This guest opinion piece uses Gallup World Poll data as part of the authors' discussion paper.
The persistent rise in the share of income that the top 1% in many countries hold may be hurting the reported life ratings of the other 99%, with concerning implications for public health and national productivity, new research shows. A 1% increase in the share of taxable income held by the top 1% hurts life satisfaction as much as a 1.4% increase in the country-level unemployment rate.
These findings are published in a working paper, Top Incomes and Human Well-Being Around the World, by Richard V. Burkhauser (Cornell University), Jan-Emmanuel De Neve (Saïd Business School, University of Oxford) and Nattavudh Powdthavee (London School of Economics).
Some theories suggest that, overall, inequality can be a good thing: Individuals see others accumulate wealth and are motivated to do the same. While this may happen to a certain extent in some transitional or emerging economies, research shows that, worldwide, income inequality at the top makes us all less happy with our lives, even if we're relatively well-off.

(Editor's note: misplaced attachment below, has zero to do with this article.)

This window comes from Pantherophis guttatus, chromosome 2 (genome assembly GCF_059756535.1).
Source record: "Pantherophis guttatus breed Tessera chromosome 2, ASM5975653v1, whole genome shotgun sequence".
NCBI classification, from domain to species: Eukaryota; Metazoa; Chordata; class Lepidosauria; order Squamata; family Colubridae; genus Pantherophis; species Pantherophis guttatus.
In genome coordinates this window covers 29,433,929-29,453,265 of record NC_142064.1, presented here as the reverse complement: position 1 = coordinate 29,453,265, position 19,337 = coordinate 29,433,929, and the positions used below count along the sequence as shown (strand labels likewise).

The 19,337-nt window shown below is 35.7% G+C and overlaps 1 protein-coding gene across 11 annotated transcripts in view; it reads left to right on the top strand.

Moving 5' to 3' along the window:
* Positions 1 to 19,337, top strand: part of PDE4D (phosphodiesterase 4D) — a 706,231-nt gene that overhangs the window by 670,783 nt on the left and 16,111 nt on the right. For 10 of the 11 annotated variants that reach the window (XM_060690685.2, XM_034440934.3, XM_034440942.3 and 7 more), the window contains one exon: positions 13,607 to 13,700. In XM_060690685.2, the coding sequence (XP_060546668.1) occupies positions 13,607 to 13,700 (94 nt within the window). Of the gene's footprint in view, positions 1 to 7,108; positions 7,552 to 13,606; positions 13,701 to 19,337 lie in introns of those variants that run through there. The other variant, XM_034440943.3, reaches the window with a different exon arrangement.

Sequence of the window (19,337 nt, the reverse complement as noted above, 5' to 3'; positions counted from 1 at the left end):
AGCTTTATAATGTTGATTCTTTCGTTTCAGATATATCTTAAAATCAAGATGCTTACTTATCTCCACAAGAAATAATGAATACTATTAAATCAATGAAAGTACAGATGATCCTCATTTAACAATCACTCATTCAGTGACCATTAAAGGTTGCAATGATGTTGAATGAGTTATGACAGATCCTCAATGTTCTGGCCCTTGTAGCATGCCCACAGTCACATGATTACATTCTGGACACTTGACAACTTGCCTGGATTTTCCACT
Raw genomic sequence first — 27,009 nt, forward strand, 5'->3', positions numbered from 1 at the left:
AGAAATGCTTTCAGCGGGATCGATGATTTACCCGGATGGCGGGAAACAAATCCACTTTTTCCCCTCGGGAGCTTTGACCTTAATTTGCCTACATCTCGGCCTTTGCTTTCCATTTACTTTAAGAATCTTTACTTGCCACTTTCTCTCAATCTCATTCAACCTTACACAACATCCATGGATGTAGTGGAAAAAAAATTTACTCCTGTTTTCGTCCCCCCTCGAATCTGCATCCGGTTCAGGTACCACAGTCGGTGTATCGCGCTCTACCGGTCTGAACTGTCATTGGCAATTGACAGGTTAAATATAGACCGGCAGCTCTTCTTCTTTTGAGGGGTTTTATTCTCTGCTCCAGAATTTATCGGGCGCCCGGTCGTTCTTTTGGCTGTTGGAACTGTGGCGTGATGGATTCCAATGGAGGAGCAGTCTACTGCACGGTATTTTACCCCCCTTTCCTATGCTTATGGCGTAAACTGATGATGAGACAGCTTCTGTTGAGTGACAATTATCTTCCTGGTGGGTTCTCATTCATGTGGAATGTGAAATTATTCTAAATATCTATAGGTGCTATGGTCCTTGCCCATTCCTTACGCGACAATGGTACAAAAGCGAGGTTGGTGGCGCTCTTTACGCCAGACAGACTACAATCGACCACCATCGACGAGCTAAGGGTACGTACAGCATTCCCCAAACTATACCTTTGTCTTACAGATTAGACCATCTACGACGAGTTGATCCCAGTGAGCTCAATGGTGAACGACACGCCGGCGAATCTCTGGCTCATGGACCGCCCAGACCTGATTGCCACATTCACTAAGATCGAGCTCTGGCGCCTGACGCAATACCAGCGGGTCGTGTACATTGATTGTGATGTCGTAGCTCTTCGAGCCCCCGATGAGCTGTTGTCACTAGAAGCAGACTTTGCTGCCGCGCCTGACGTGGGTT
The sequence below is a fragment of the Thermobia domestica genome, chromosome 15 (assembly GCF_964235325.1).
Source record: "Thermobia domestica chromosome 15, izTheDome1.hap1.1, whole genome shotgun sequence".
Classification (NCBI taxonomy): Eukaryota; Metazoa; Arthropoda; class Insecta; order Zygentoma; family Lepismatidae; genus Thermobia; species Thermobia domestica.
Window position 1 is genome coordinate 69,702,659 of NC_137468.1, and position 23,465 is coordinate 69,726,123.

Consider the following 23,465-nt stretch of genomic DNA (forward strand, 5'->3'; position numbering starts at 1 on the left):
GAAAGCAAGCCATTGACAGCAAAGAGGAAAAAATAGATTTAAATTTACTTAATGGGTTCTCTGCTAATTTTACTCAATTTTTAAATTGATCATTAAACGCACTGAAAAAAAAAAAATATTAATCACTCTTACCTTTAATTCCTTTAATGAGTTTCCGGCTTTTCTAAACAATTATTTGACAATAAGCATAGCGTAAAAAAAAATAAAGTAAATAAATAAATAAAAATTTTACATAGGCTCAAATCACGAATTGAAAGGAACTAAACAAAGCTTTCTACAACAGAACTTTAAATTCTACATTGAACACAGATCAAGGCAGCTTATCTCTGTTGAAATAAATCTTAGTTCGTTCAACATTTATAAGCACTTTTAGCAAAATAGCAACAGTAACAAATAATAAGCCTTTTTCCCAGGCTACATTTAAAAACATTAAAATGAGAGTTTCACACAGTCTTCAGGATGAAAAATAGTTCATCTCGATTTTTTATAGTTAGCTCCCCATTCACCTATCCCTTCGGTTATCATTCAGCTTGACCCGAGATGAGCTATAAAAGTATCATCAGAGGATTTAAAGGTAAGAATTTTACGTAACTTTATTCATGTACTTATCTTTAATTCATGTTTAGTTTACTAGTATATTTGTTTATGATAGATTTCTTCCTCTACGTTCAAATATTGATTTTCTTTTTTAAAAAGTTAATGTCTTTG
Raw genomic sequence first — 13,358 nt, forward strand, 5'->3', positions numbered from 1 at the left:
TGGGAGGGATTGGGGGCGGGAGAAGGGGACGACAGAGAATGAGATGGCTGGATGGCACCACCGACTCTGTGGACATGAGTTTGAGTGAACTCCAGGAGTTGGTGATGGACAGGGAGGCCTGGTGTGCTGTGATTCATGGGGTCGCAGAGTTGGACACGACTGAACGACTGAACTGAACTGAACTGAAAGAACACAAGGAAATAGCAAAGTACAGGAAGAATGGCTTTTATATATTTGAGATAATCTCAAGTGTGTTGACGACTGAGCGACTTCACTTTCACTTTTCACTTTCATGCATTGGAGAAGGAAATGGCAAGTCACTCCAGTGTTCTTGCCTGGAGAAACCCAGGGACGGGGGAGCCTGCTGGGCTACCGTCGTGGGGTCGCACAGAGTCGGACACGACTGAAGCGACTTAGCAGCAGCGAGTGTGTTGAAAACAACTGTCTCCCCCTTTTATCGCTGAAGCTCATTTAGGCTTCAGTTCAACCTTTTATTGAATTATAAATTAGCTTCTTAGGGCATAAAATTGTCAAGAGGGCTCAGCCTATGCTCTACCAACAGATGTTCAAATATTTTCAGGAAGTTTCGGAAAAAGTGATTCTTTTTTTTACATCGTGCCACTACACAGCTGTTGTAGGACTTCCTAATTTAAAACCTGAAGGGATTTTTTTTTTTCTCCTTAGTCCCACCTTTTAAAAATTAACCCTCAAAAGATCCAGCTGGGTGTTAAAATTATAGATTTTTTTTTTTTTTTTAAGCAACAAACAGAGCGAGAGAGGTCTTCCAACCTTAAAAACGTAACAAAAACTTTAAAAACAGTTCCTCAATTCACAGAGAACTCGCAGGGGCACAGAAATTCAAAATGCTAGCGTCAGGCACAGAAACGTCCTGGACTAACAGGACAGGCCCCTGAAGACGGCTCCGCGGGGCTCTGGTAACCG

Using data from the Gallup World Poll and the World Top Incomes Database, the researchers plotted the share of taxable income held by the top 1% in each country over time against reported life ratings and positive and negative emotional experiences across populations.
- A pronounced negative correlation between individuals' "life evaluations" and the share of income held by people in the top percentile.
- No relationship between positive emotional experiences and inequality at the very top of the income distribution. This is likely because, as Nobel laureates Daniel Kahneman and Angus Deaton found in their 2010 study, measures of life satisfaction were sensitive to socio-economic factors such as a person's income level and employment status. Alternatively, measures of positive and negative emotions were more sensitive to how people spend their time, such as socializing with or caring for others.
- A significant positive relationship between top income shares and negative emotional experiences. In societies where the richest hold most of the country's income, people were more likely to report feeling "stressed," "worried" or "angry" on the day before the Gallup survey.
The authors started their research by asking if income inequality at the very top really matters to the average person's life evaluation -- and the results show that it does. Other studies have demonstrated the strong links between unhappiness and low productivity, the increase in sick leave and stress. Policymakers may need to pay more attention to the wider consequences of the rising share of income the top 1% enjoy.